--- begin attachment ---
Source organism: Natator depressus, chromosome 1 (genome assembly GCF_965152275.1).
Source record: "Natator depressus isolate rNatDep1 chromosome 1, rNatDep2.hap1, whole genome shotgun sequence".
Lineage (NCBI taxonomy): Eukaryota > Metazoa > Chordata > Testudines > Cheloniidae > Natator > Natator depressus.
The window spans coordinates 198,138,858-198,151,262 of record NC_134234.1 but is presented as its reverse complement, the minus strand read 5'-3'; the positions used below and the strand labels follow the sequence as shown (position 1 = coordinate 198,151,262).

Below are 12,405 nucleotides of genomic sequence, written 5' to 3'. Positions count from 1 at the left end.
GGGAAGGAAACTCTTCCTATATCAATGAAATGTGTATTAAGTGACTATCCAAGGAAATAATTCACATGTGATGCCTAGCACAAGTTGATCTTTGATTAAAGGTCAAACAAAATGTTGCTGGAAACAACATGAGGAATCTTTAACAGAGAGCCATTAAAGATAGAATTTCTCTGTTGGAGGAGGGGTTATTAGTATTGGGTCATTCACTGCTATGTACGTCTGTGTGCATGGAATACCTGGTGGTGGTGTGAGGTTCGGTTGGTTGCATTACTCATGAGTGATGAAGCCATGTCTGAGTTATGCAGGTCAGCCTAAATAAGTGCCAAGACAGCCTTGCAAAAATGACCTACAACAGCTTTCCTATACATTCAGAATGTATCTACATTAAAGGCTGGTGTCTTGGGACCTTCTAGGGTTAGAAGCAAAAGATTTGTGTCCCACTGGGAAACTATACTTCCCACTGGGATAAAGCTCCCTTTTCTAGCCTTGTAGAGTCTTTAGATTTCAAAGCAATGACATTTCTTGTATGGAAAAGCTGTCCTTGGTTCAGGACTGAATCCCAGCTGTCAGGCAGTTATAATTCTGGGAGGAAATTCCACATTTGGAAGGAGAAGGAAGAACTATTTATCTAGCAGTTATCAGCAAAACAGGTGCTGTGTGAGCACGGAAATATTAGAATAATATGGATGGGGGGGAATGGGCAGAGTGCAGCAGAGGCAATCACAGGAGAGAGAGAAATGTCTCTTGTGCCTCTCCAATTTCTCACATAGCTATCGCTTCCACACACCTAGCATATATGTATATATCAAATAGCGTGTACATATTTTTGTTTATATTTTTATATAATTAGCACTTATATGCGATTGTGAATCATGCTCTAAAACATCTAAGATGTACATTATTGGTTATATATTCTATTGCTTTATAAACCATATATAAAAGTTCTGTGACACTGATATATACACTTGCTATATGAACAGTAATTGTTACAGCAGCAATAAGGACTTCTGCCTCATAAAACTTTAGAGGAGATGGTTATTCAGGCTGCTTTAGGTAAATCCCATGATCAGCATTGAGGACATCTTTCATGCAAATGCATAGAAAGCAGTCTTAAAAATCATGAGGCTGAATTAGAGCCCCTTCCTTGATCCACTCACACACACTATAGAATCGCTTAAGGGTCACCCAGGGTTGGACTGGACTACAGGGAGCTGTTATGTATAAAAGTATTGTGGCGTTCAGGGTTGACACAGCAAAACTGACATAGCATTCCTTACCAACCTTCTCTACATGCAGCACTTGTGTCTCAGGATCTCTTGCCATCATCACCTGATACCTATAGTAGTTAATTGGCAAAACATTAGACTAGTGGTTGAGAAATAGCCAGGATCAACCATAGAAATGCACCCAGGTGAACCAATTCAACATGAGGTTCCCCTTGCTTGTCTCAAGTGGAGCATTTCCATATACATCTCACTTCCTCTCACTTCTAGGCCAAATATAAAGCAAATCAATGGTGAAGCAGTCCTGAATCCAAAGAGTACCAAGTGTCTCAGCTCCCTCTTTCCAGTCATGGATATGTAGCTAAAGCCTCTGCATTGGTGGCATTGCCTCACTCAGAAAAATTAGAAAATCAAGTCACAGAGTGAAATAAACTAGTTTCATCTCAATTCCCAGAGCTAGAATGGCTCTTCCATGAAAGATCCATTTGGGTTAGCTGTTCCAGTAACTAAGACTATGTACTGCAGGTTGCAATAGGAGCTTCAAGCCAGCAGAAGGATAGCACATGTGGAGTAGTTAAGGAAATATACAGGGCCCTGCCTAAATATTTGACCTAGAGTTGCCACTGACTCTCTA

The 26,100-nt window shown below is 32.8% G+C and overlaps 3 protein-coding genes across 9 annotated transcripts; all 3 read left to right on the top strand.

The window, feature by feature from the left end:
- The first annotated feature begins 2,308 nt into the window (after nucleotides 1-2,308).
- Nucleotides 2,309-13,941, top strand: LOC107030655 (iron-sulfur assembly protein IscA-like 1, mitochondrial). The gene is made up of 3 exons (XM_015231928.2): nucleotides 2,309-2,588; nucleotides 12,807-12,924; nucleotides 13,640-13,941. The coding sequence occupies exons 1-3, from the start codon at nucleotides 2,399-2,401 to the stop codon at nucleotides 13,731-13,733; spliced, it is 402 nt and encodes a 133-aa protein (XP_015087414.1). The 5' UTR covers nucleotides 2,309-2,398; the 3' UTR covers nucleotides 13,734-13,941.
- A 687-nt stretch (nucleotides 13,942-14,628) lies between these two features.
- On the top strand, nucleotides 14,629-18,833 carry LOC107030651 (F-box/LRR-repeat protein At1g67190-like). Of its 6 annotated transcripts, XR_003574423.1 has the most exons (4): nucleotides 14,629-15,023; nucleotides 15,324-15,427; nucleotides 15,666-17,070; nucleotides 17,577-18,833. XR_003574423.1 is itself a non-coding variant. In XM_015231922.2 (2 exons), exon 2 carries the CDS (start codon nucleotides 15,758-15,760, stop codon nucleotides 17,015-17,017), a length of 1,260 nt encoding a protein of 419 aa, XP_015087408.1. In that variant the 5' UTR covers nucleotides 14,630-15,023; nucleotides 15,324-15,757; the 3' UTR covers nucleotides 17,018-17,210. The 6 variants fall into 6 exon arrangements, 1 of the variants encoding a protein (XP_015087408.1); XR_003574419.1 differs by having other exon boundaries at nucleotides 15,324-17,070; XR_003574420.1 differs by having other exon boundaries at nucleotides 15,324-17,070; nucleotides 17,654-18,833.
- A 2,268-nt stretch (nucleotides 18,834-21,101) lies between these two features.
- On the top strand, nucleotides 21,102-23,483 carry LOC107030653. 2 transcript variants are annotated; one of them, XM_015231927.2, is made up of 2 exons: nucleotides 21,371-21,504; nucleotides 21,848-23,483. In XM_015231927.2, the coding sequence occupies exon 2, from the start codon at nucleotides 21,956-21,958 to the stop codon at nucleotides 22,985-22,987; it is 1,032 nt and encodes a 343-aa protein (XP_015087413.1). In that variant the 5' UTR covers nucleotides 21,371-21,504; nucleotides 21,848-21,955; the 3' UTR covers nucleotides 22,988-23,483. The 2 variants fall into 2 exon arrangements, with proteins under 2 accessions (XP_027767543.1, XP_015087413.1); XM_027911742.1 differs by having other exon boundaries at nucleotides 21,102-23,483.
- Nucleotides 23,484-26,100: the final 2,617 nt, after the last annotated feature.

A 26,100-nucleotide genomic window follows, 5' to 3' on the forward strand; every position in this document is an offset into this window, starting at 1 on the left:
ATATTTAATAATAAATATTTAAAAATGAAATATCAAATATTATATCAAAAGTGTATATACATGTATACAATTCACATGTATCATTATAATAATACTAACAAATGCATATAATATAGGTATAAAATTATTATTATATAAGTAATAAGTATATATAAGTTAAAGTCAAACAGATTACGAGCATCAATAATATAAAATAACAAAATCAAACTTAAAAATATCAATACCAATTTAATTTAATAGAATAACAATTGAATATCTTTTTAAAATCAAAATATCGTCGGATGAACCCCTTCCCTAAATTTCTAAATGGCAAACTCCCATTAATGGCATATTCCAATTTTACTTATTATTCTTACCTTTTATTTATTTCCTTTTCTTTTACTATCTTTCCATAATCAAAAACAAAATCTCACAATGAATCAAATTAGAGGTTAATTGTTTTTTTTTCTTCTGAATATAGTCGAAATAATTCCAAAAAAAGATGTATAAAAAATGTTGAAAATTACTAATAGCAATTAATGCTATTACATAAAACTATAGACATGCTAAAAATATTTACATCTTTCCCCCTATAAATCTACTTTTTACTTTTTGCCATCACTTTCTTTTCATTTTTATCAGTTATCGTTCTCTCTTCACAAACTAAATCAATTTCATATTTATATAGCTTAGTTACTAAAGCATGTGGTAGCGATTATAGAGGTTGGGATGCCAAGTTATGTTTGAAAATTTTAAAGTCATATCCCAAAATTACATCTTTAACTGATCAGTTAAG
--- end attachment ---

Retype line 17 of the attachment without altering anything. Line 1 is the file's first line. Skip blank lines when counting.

ATATTTAATAATAAATATTTAAAAATGAAATATCAAATATTATATCAAAAGTGTATATACATGTATACAATTCACATGTATCATTATAATAATACTAACAAATGCATATAATATAGGTATAAAATTATTATTATATAAGTAATAAGTATATATAAGTTAAAGTCAAACAGATTACGAGCATCAATAATATAAAATAACAAAATCAAACTTAAAAATATCAATACCAATTTAATTTAATAGAATAACAATTGAATATCTTTTTAAAATCAAAATATCGTCGGATGAACCCCTTCCCTAAATTTCTAAATGGCAAACTCCCATTAATGGCATATTCCAATTTTACTTATTATTCTTACCTTTTATTTATTTCCTTTTCTTTTACTATCTTTCCATAATCAAAAACAAAATCTCACAATGAATCAAATTAGAGGTTAATTGTTTTTTTTTCTTCTGAATATAGTCGAAATAATTCCAAAAAAAGATGTATAAAAAATGTTGAAAATTACTAATAGCAATTAATGCTATTACATAAAACTATAGACATGCTAAAAATATTTACATCTTTCCCCCTATAAATCTACTTTTTACTTTTTGCCATCACTTTCTTTTCATTTTTATCAGTTATCGTTCTCTCTTCACAAACTAAATCAATTTCATATTTATATAGCTTAGTTACTAAAGCATGTGGTAGCGATTATAGAGGTTGGGATGCCAAGTTATGTTTGAAAATTTTAAAGTCATATCCCAAAATTACATCTTTAACTGATCAGTTAAG